Sunday, June 1, 2014

The Doc: Tim Desmond

Tim Desmond was raised in Madera, California. He attended, on scholarship, California College of Arts and Crafts in Oakland, CA. Later, after graduating from California State University Fresno with a BA degree in Zoology, he earned his Teaching Credential. While writing since the college years, he taught biology, chemistry and physics for thirty-six years before retiring. He has written two novels, in 2005 a World War II flashback For Thou Art With Me and in 2010 the conspiracy thriller ebook version The Doc. He is married and lives in Fresno, California. He spends time painting and Civil War reenacting.

How has your environment affected your writing?
TD – It has affected in every way. Most of my settings have been in rural California. It’s not that I haven’t lived in a larger city, which I did in college years, but I have included what I have learned from travels.

How many books have you written?
TD – Three. The first book length was an unpublished thing in 1983.

Give a short synop of your most recently published book.  

The Doc –revised edition
The troubles of father and daughter Civil War reenactors, Matthew and Dana Sweet, would not have mattered to most people. However, California physician Henry “Hank” Houston cared. You will be immersed into the reenacting world and these troubles. From the yellow grain fields of the San Joaquin Valley to the granite monuments of the Washington, DC area, Hank uncovered what Dana Sweet found. Her lover DHS agent Jim Calder went missing, but not before giving her two encrypted flash drives. It was only weeks before that in the glass walled cubicle of the Intensive Care Unit, Matthew asked Hank to find answers about his daughter. Hank is not a private investigator or a cop.  But, as a pilot, past gun dealer, and a shooting sports enthusiast, he has his resources.  While Hank learned that his life is in danger by a domestic black ops unit that does not want to be exposed, by Dana’s knowledge of DHS and the information on the drives, he questions everything he ever knew.  He is changed, as he tried to be true to his friends.  

How much of yourself is hidden in the characters in the book?
TD – Part of me is in all of them, but I don’t know if it is actually hidden. I would think as with most of us, trying to bring characters to life, we have to write some characters as completely different from ourselves.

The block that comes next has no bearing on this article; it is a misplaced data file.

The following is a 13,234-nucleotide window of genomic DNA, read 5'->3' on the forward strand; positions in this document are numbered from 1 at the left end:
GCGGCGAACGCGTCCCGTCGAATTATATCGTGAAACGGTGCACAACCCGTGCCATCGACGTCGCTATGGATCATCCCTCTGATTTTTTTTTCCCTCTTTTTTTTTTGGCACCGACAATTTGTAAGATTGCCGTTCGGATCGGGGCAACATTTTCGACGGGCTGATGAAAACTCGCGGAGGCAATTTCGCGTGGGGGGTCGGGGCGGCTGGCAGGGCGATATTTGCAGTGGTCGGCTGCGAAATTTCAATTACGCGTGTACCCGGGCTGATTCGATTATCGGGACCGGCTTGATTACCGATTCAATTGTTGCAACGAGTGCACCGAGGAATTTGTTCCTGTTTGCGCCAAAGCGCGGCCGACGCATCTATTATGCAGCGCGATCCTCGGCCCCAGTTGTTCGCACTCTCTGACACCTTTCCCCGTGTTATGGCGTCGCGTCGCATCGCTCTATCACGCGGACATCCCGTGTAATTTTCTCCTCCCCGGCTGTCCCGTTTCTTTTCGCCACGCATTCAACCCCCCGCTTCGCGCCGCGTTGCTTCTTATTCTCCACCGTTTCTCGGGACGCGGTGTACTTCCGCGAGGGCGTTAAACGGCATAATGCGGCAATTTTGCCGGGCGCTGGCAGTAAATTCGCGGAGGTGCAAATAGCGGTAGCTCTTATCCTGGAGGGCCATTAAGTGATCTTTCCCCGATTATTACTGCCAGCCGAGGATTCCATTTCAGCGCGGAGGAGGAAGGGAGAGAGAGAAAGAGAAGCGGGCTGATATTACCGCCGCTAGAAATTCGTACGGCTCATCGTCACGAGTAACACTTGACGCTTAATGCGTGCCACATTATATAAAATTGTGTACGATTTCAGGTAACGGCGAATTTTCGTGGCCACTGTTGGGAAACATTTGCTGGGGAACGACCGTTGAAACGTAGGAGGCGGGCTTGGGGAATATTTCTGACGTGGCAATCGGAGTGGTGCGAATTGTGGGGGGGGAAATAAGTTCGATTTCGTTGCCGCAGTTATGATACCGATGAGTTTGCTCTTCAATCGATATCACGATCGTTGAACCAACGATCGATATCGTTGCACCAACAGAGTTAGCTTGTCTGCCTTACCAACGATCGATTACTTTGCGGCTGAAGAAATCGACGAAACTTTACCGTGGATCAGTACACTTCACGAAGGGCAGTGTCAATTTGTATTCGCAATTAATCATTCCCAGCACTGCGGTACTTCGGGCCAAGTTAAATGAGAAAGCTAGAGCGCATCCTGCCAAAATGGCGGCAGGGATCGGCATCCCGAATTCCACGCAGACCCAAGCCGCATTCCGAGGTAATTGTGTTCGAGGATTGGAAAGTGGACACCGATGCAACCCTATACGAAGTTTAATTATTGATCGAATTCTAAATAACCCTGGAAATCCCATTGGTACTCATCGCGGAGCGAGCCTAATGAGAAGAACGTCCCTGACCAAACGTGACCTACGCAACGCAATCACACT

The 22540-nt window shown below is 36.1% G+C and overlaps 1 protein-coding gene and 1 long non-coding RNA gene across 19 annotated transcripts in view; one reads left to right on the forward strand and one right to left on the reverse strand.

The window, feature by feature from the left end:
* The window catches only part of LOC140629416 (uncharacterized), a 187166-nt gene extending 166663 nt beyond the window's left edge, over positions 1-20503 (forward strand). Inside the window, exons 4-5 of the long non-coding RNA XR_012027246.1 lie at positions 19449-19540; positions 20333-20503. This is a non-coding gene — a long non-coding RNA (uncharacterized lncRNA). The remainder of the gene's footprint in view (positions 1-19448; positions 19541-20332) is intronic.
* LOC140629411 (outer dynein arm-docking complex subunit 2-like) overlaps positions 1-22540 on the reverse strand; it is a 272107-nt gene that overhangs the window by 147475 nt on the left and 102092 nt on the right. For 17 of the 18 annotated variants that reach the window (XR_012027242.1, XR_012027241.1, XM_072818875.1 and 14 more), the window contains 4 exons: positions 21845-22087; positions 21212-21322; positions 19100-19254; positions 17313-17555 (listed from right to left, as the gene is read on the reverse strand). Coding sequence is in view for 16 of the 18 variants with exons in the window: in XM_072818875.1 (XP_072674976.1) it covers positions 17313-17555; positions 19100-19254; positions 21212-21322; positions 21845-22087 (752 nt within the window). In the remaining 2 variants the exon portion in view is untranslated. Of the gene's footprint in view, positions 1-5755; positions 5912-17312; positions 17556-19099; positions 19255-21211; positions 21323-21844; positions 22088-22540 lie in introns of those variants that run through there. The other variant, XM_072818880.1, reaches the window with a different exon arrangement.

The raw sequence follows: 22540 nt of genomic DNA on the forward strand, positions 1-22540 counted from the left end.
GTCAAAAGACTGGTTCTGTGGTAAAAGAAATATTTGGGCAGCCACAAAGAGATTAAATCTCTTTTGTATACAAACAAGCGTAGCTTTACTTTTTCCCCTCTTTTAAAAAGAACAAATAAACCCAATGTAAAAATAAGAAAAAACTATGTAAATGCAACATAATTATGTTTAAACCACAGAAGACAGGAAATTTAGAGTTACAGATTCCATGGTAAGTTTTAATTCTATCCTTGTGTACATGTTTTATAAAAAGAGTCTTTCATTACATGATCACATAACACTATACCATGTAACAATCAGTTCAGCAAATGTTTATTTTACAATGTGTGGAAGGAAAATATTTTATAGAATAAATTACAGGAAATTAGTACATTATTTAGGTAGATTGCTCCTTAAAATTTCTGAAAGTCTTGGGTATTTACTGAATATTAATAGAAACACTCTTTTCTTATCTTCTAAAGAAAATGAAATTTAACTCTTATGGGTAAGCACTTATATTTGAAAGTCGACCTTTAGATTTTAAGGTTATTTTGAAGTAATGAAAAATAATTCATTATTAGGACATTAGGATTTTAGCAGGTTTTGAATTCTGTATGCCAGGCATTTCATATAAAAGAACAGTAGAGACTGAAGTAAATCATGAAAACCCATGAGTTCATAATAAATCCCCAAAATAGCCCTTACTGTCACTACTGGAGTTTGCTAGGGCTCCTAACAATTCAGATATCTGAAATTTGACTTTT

What challenges did you face while writing this book?
TD – It was originally a screenplay I wrote in 1999. Though registered, it never sold. In 2005, I began to novelize it, adding back story and new scenes. That became the ebook only version with a previous publisher. This version for the first time in print needed more work. A lot had happened with the characters since 1999, which included 9/11, and Patriot Act, which I had not really addressed in the 2005 version.

Do you travel to do research or for inspiration? Can you share some special places with us?
TD – Both. Being in foreign cities, either in Europe or the Americas, is a special experience. A friend once told my wife, “Once you travel to Europe, you will never be the same.” It is inspirational, and we have been fortunate to travel to Germany, the UK twice, Mexico. But a special place I am using as a setting in a current new work is Florida and the Keys. That will be different from my usual California locations.

What do you think is the greatest lesson you’ve learned about writing so far? What advice can you give new writers?
TD – One must learn to delete your own words, words that don’t work. I tend to ramble initially, and write in tangents. If that gets too long, it stops your story. Genres have rules. Keep to those rules. Use Elements of Style by Strunk & White.

Where do you store ideas for later use: in your head, in a notebook, or on a spreadsheet?
TD – I have manila folders and files of notes scratched on various scraps of paper. There are some computer files of ideas. Last couple years I’ve used SmartPhone memo pad app. But, once I lost everything there as I had to get the phone reformatted, and, well, you know.
We all know how important promoting our work has become. How do you get the word out both off and online?

TD – It’s a tough business. With one novel printed in mid 2000s, I had set up my own events and while I was out there, I had sales. But, in that era I did not use online much. I had a website, but no traffic. I did hard sells by email, and currently that is what is being advised as opposed to pitching hard on social media. Blogging seems to be the online route way to go. So, on FB and Twitter I reference to my blog and author sites. A book in print gives you something in your hands to promote at your own events.

Can you tell us your future writing goals/projects?
TD – The latest novel was started in November 2012, but was a story I had several buried outlines in a folder over several years. A frustrated physics teacher has a theory that he has been working on, and writes several papers and thesis type works, but he can’t get published. Some of his theory is what in the past was called meta-physics, now more referred to as “paranormal” things. In the academic world, these topics are not considered “serious” by real PhDs. My character also has troubles with his high school administration, his wife, an enemy colleague on campus, and eventually the police. This is the Florida setting I alluded to above.

Where can folks learn more about your books and events?

Are your books available in print and ebook formats? (please provide the buy link for easy reader accessibility)
TD – Yes, print and all ebook formats are available at:
Black Opal Books at:
All Romance:       

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